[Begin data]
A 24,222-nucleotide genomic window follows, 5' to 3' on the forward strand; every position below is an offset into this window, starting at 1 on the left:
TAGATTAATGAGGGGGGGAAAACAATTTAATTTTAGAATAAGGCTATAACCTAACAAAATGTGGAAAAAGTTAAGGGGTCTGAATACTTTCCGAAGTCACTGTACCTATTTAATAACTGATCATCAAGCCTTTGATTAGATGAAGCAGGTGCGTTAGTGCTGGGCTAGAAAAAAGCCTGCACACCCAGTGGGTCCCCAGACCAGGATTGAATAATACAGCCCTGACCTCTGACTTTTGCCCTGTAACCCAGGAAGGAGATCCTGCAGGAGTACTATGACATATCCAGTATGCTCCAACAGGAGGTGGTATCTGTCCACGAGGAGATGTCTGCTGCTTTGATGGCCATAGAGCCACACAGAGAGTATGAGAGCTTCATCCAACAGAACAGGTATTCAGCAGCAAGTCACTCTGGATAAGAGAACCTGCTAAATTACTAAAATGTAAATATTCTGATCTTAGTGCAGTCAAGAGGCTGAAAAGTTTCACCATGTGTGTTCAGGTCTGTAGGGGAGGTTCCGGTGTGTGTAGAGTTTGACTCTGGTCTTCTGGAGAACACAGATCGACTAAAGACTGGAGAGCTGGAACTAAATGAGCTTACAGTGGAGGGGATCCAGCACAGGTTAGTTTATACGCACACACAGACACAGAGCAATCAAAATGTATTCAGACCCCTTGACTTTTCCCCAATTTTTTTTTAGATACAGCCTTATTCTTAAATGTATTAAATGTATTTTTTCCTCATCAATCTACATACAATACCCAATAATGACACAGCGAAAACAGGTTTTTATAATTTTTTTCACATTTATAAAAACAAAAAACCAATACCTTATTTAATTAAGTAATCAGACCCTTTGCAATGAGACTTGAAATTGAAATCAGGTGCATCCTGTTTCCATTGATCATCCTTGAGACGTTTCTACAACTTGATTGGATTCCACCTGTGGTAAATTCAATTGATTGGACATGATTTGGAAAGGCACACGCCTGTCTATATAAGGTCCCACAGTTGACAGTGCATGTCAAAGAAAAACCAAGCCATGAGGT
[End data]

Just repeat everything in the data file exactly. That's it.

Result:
A 24,222-nucleotide genomic window follows, 5' to 3' on the forward strand; every position below is an offset into this window, starting at 1 on the left:
TAGATTAATGAGGGGGGGAAAACAATTTAATTTTAGAATAAGGCTATAACCTAACAAAATGTGGAAAAAGTTAAGGGGTCTGAATACTTTCCGAAGTCACTGTACCTATTTAATAACTGATCATCAAGCCTTTGATTAGATGAAGCAGGTGCGTTAGTGCTGGGCTAGAAAAAAGCCTGCACACCCAGTGGGTCCCCAGACCAGGATTGAATAATACAGCCCTGACCTCTGACTTTTGCCCTGTAACCCAGGAAGGAGATCCTGCAGGAGTACTATGACATATCCAGTATGCTCCAACAGGAGGTGGTATCTGTCCACGAGGAGATGTCTGCTGCTTTGATGGCCATAGAGCCACACAGAGAGTATGAGAGCTTCATCCAACAGAACAGGTATTCAGCAGCAAGTCACTCTGGATAAGAGAACCTGCTAAATTACTAAAATGTAAATATTCTGATCTTAGTGCAGTCAAGAGGCTGAAAAGTTTCACCATGTGTGTTCAGGTCTGTAGGGGAGGTTCCGGTGTGTGTAGAGTTTGACTCTGGTCTTCTGGAGAACACAGATCGACTAAAGACTGGAGAGCTGGAACTAAATGAGCTTACAGTGGAGGGGATCCAGCACAGGTTAGTTTATACGCACACACAGACACAGAGCAATCAAAATGTATTCAGACCCCTTGACTTTTCCCCAATTTTTTTTTAGATACAGCCTTATTCTTAAATGTATTAAATGTATTTTTTCCTCATCAATCTACATACAATACCCAATAATGACACAGCGAAAACAGGTTTTTATAATTTTTTTCACATTTATAAAAACAAAAAACCAATACCTTATTTAATTAAGTAATCAGACCCTTTGCAATGAGACTTGAAATTGAAATCAGGTGCATCCTGTTTCCATTGATCATCCTTGAGACGTTTCTACAACTTGATTGGATTCCACCTGTGGTAAATTCAATTGATTGGACATGATTTGGAAAGGCACACGCCTGTCTATATAAGGTCCCACAGTTGACAGTGCATGTCAAAGAAAAACCAAGCCATGAGGT